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The Boston Globe

24 April 2005

In laughable 'Locusts,' the absurdity flies

By Suzanne C. Ryan, Globe Staff | April 24, 2005

Tonight's CBS movie ''Locusts" is a hokey disaster drama that is so poorly produced it's actually laugh-out-loud funny.

If you can hear the buzz, it's too late: That's the network's corny tagline for the movie. But if you're reading this review, it's not too late to do something else with your time, unless you enjoy watching bugs crawl all over people. Lots of bugs.

The film centers on bio-engineered locusts that can fly 300 miles a day, reproduce 10 times faster than normal and, conceivably, devour the entire country. These locusts are so mean, they'll eat animals and even people if they don't get enough veggies.

Oh, and the bugs are resistant to pesticides.

Lucky for America, Lucy Lawless (''Xena: Warrior Princess") is on hand to save the day. She stars as the sexiest undersecretary of agriculture you'll ever see. We meet her early in the film, in her bra and panties.

She and hubby Dan (Dylan Neal) aren't getting along -- all she wants to do is work. Good thing, too, because she soon discovers a mad scientist (John Heard) who's created the ultimate bioweapon, the locust.

She orders his swarms destroyed, but there wouldn't be a movie if a handful didn't escape the laboratory. And boy, can they reproduce. In just days, there are two giant swarms attacking both coasts. Lawless's character is afraid they'll meet in the country's heartland for the ultimate all-you-can-eat buffet.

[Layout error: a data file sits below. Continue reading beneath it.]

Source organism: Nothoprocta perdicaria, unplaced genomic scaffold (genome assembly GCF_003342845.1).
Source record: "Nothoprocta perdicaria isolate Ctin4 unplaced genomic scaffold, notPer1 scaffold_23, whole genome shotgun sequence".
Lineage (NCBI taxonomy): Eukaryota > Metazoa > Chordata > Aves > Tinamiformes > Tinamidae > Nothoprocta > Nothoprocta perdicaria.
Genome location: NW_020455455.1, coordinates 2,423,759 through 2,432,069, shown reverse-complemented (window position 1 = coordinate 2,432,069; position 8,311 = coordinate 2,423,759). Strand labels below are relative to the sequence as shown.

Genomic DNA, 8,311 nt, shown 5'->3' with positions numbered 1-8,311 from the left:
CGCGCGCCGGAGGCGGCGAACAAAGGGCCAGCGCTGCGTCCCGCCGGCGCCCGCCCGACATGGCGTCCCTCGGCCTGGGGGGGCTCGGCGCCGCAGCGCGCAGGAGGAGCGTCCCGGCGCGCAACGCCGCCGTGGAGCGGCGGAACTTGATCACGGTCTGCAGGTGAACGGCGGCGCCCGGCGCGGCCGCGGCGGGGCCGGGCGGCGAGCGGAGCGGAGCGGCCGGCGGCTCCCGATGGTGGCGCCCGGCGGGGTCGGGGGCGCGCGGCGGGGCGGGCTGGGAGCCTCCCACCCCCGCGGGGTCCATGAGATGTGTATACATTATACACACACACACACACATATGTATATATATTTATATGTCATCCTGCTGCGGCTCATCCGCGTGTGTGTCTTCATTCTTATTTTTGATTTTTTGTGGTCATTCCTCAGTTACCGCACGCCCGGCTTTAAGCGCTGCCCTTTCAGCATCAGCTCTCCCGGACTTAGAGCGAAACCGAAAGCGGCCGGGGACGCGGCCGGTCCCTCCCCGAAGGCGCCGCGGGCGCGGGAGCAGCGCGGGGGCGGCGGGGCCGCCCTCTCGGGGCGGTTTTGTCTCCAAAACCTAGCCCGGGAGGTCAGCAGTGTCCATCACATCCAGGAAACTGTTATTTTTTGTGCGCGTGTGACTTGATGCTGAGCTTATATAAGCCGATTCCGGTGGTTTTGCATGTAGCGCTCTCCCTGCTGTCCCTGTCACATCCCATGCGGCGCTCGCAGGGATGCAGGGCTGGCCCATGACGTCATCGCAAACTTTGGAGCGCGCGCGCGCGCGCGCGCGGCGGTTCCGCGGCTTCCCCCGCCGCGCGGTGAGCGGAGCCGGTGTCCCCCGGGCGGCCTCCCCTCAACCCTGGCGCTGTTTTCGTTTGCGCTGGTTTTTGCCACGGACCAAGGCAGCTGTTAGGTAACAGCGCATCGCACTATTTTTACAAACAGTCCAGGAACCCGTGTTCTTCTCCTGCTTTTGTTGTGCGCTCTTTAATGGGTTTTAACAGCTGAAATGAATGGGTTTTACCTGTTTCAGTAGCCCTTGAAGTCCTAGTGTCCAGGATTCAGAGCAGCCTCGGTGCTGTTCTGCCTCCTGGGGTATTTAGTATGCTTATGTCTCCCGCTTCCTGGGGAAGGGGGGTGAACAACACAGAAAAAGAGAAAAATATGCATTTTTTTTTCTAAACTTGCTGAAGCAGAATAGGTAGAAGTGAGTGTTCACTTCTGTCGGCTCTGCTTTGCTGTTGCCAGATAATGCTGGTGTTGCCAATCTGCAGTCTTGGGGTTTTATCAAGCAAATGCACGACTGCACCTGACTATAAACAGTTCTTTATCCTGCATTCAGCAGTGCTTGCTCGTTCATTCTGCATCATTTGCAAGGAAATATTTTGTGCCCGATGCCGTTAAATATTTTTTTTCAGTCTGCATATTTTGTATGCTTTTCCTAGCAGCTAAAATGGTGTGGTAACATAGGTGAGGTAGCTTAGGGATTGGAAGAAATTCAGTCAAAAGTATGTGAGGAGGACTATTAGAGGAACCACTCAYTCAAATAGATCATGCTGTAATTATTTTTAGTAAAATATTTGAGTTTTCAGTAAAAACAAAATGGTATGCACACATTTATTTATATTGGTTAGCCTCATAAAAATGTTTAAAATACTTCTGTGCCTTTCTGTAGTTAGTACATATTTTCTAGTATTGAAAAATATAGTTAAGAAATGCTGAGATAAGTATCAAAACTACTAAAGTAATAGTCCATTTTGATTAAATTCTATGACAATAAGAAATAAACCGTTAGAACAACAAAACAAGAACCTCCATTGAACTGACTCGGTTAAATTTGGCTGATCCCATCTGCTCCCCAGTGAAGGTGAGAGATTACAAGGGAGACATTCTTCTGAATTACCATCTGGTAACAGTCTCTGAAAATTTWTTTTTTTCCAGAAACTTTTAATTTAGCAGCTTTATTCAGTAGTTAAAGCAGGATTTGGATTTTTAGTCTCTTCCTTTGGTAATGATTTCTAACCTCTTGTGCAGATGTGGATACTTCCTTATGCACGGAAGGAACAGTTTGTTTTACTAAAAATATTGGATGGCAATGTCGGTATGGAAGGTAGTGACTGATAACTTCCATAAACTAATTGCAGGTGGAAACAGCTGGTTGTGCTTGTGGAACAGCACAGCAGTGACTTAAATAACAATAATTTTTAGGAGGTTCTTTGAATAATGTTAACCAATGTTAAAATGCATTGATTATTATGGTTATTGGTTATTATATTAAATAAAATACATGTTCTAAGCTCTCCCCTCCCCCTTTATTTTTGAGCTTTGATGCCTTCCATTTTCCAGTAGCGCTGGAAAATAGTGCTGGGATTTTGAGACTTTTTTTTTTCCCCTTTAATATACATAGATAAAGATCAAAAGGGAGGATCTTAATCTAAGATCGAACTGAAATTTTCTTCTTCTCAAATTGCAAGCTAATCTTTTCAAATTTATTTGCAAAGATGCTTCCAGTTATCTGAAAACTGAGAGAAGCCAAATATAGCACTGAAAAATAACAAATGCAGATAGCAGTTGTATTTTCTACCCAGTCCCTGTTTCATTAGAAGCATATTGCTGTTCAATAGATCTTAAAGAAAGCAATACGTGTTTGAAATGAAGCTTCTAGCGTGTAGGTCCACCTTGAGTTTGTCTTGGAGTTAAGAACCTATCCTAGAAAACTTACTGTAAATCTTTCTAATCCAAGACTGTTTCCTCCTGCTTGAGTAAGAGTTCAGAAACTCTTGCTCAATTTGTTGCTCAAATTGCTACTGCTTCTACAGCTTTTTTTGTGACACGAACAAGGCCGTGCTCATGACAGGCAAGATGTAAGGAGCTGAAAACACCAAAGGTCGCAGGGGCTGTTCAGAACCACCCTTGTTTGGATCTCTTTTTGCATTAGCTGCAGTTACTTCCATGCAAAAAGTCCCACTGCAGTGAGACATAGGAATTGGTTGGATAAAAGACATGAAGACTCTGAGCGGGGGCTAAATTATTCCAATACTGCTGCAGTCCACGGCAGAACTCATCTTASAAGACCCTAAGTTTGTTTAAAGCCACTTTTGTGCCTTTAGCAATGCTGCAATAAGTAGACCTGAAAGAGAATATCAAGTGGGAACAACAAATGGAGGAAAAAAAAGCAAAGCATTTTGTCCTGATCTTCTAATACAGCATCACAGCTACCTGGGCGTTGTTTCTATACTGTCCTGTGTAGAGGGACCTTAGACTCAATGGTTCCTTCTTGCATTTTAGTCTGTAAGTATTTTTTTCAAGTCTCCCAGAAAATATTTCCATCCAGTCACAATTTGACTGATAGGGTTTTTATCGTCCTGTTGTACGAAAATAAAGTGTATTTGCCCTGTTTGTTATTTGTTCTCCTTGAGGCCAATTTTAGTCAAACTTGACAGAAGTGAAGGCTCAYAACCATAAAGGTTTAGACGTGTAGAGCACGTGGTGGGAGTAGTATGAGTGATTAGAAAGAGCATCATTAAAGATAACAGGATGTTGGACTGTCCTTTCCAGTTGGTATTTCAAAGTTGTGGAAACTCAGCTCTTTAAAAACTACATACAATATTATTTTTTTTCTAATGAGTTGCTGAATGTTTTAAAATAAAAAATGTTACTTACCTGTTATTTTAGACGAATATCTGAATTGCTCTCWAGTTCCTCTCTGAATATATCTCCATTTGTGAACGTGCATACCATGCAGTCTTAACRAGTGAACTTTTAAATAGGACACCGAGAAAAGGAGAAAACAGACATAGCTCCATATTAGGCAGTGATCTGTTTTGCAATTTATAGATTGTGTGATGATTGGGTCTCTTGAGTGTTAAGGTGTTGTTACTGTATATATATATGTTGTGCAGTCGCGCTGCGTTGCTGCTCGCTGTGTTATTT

Like a lot of horror films, this one is predictable. There are connect-the-dot scenes, such as the one at a campground where a young couple is in a tent making out. Stop tickling me, the woman says. What? the man replies. Then locusts pop out of the ground, crawling all over them. Gross.

My favorite scene is when the locusts attack an office building, totally spoiling a surprise birthday party. They bust through the window as the office workers stand agape. They eat the birthday cake. They even crawl through the fax machine. I guess they want to send word to the West Coast swarm.

At first, the fluttering 2-inch long insects are compelling as villains. It's hard not to turn your head and cover your mouth (I did it a lot). But after about 30 minutes, you get used to them.

After that, the script becomes the enemy. It's hard not to yell at the screen as the characters do dumb things like risking their lives to save a cow. One homeland security expert convinces the team to drop nerve gas on the state of Indiana. Shouldn't the president get involved at this point?

In the end, the locusts aren't scary at all. It's the filmmakers, and CBS, that I worry about.